In a single week in October I received an email asking for feedback on a 2-mile bus journey into town, one from my bank asking asking feedback about the experience of paying in a check at a branch, another about the experience of booking onto a conference, and one about a £100 million commercial development being built 200 yards from my front door.
Which one do you think I spent my time on?
The value of feedback
Feedback can tell us how we are doing: it can tell us which products are going to be best sellers and which ones need development. Feedback can increase profits – personal or commercial. It can help us grow in our roles. We use it to make informed decisions.
Feedback: the word is everywhere.
The ubiquity of feedback notwithstanding, do we truly understand its value and use? For starters, learning to ask for and take feedback is not easy at all. As the examples above show, I want to be asked about things that matter to me, and I’d like to be asked precisely when those things matter to me. Getting that right is an art.
Unfortunately for the Oxford Bus Company I wasn’t overly excited about my uneventful 2-mile trip to the station because I’ve made that journey a thousand times, and could barely remember making it.
The point here is to choose the sample wisely and time the request well, so that the respondent can recall the experience clearly.
Asking for feedback sets expectations
What happens with my feedback once I click send? For me to be motivated to help make things better I need to see the difference my feedback is making. After all, I’m being asked to give some of that most valuable of commodities: my time. Show me the value of feedback, and not just to you, but to me as a customer too.
What will be different if I sent you my feedback?
Delivering on feedback
When supporting change programmes, I spend much time and energy making sure decision makers understand how important it is to ask for feedback at crucial times; to ask the right questions when they do, and above all, show plenty of evidence of where, when and how things changed as a result of getting the input from people.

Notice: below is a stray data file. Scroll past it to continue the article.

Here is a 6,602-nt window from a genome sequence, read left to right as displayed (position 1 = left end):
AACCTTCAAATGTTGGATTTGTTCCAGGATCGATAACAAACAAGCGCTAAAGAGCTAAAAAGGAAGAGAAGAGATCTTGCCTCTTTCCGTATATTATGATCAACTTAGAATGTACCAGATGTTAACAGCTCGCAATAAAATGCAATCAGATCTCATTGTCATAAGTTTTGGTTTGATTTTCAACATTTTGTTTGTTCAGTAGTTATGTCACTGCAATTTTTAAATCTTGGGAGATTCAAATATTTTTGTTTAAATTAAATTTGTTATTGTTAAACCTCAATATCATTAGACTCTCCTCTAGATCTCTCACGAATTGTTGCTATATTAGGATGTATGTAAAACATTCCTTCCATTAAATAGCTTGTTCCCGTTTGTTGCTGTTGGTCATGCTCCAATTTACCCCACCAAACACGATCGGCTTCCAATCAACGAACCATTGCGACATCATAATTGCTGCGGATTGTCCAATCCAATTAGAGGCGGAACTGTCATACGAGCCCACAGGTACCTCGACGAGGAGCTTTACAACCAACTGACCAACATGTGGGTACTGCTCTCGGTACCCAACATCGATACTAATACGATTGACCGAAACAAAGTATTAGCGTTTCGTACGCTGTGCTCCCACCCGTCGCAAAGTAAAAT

Evidencing how feedback is making things better is a real motivator for people who are personally invested in the change. For you, this evidence can also help in arguing that you do listen and that everyone has a responsibility in the change process.
A golden rule here is not to ask questions about things you cannot (or will not) change. If feedback simply would not change matters, an entirely different and very honest conversation needs to be had instead.
Being on the receiving end of feedback
Receiving feedback can be synonymous to taking it on the chin. Asking for it means being committed to responding to it, including to comments you consider to be ill-informed or unfair. Other feedback might tap into vulnerabilities you already knew about, but were trying not to face up to. This can be painful, especially if it’s received in a formal way such as an appraisal or 360 degree feedback.
Be prepared for the unexpected and the painful, and perhaps consider when the best time is for you to ask for feedback, if you feel that you’re not in the most robust of mental shapes.
The good stuff
Let’s not forget positive feedback… and the fact that even disgruntled customers can share some constructively, simply because they want to help make things better and consider you to be approachable and receptive.
Finally: you don’t have to take all feedback to heart. You may be developing a product which isn’t actually aimed at the respondent. Or perhaps you received some feedback about your performance knowing it’s about an incident which has since been addressed. A respondent’s taste in logos could simply not match that of an important majority – and that’s OK too.
While feedback is crucial to minimising blind spots and making things better, you’re certainly allowed to exercise judgment. The feedback information you elicited is yours to conscientiously use as you need to.